View Paper

Non-Contractual Bailment: A glance At Statutory Bailment

2nd year, B.A.LL.B (Hons.), VIT School of Law, VIT University Chennai Campus.

The contract of bailment is primarily, “the delivery of goods to another, other than a servant, for some purpose upon a condition, express or implied, that after the purpose has been fulfilled, they shall be redelivered to the bailor, or otherwise dealt with according to his directions, or kept till he reclaims them”. Thus, the bailment involves the change of possession and redelivering the same to the real owner. Bailment is said to be a relationship sui generis. Then it is understandable that bailment can exist independently of any contract. The law per se recognizes the same under section 71 of the Indian contract Act, 1872, as a person who finds goods belongs to another and takes them into custody is subject to the same responsibility as a bailee. But in this case of Ram Gulam v. Govt. of U.P, it has been held that the Government is not liable for the stolen property of the plaintiff, which had been under the police custody after they recovered the same when it got stolen earlier. Thus, the point of decision in the above case was no bailment would arise without a contract. But, in the case of L.M. Co-operative Bank v. Prabhudas Hathibhai, the Court held that the bailment could exist even without the contract. Thus, the applicability of bailment without a contract is qua controverting. Whether or not there can be a bailment without any contract is one of the prime queries regarding the concept of non-contractual bailment. Since it is not a Res Integra question, the purpose of the paper is to address the subject via doing a comparative study of the related cases with the relevant justification of their respective judgments and analyzing the same with the help of secondary data.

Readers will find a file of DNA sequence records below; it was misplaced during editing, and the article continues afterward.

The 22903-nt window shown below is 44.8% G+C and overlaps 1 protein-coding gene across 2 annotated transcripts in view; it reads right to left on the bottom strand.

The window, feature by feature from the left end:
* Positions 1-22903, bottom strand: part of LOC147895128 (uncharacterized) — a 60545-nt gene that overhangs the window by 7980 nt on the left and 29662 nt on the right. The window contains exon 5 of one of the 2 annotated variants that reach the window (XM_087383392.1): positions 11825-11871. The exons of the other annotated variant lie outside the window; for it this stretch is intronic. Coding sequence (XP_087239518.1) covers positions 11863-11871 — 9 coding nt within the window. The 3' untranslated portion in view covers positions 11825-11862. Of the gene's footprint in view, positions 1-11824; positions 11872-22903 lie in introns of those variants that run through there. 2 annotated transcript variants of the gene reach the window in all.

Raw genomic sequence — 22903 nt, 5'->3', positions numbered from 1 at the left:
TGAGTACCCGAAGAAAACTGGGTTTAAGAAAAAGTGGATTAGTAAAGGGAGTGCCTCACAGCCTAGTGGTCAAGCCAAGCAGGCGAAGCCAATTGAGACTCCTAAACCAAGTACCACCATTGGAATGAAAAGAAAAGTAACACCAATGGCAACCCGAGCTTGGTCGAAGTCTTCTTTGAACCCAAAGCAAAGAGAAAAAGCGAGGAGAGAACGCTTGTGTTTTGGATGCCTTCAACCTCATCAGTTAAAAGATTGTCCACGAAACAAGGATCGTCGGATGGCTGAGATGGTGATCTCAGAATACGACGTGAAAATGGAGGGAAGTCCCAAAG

Download Full Paper